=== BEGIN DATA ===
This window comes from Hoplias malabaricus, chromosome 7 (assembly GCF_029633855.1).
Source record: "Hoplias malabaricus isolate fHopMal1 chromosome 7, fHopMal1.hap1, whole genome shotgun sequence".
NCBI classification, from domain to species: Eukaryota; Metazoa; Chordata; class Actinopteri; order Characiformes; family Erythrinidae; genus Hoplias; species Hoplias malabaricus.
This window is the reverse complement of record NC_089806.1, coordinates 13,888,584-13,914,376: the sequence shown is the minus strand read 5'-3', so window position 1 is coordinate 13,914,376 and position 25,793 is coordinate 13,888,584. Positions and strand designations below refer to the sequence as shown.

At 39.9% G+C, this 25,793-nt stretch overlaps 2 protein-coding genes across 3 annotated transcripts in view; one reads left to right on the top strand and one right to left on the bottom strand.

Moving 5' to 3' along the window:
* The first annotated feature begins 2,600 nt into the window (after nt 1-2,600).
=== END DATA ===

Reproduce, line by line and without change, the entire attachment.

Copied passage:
This window comes from Hoplias malabaricus, chromosome 7 (assembly GCF_029633855.1).
Source record: "Hoplias malabaricus isolate fHopMal1 chromosome 7, fHopMal1.hap1, whole genome shotgun sequence".
NCBI classification, from domain to species: Eukaryota; Metazoa; Chordata; class Actinopteri; order Characiformes; family Erythrinidae; genus Hoplias; species Hoplias malabaricus.
This window is the reverse complement of record NC_089806.1, coordinates 13,888,584-13,914,376: the sequence shown is the minus strand read 5'-3', so window position 1 is coordinate 13,914,376 and position 25,793 is coordinate 13,888,584. Positions and strand designations below refer to the sequence as shown.

At 39.9% G+C, this 25,793-nt stretch overlaps 2 protein-coding genes across 3 annotated transcripts in view; one reads left to right on the top strand and one right to left on the bottom strand.

Moving 5' to 3' along the window:
* The first annotated feature begins 2,600 nt into the window (after nt 1-2,600).